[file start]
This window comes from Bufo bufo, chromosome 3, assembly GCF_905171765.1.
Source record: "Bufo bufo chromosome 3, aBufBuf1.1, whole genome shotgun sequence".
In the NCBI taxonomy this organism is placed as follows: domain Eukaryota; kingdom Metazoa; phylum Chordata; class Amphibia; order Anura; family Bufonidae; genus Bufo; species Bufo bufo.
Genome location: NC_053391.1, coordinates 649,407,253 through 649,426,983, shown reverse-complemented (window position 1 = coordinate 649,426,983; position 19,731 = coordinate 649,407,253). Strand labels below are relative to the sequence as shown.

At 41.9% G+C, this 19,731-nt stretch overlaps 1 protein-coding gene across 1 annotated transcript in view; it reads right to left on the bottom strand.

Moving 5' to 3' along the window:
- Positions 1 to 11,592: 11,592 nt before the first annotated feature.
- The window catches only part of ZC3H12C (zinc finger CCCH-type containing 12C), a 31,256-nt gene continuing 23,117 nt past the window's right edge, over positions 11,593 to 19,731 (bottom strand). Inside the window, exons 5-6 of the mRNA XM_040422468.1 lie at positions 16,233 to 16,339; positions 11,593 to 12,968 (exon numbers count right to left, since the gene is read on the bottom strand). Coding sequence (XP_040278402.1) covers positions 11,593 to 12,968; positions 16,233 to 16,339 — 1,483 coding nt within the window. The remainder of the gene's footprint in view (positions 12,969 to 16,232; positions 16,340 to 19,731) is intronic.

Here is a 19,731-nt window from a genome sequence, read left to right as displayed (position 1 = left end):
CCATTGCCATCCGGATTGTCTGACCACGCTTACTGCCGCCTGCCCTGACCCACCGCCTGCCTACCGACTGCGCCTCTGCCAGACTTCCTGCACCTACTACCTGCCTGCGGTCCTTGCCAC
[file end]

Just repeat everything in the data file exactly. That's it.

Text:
This window comes from Bufo bufo, chromosome 3, assembly GCF_905171765.1.
Source record: "Bufo bufo chromosome 3, aBufBuf1.1, whole genome shotgun sequence".
In the NCBI taxonomy this organism is placed as follows: domain Eukaryota; kingdom Metazoa; phylum Chordata; class Amphibia; order Anura; family Bufonidae; genus Bufo; species Bufo bufo.
Genome location: NC_053391.1, coordinates 649,407,253 through 649,426,983, shown reverse-complemented (window position 1 = coordinate 649,426,983; position 19,731 = coordinate 649,407,253). Strand labels below are relative to the sequence as shown.

At 41.9% G+C, this 19,731-nt stretch overlaps 1 protein-coding gene across 1 annotated transcript in view; it reads right to left on the bottom strand.

Moving 5' to 3' along the window:
- Positions 1 to 11,592: 11,592 nt before the first annotated feature.
- The window catches only part of ZC3H12C (zinc finger CCCH-type containing 12C), a 31,256-nt gene continuing 23,117 nt past the window's right edge, over positions 11,593 to 19,731 (bottom strand). Inside the window, exons 5-6 of the mRNA XM_040422468.1 lie at positions 16,233 to 16,339; positions 11,593 to 12,968 (exon numbers count right to left, since the gene is read on the bottom strand). Coding sequence (XP_040278402.1) covers positions 11,593 to 12,968; positions 16,233 to 16,339 — 1,483 coding nt within the window. The remainder of the gene's footprint in view (positions 12,969 to 16,232; positions 16,340 to 19,731) is intronic.

Here is a 19,731-nt window from a genome sequence, read left to right as displayed (position 1 = left end):
CCATTGCCATCCGGATTGTCTGACCACGCTTACTGCCGCCTGCCCTGACCCACCGCCTGCCTACCGACTGCGCCTCTGCCAGACTTCCTGCACCTACTACCTGCCTGCGGTCCTTGCCAC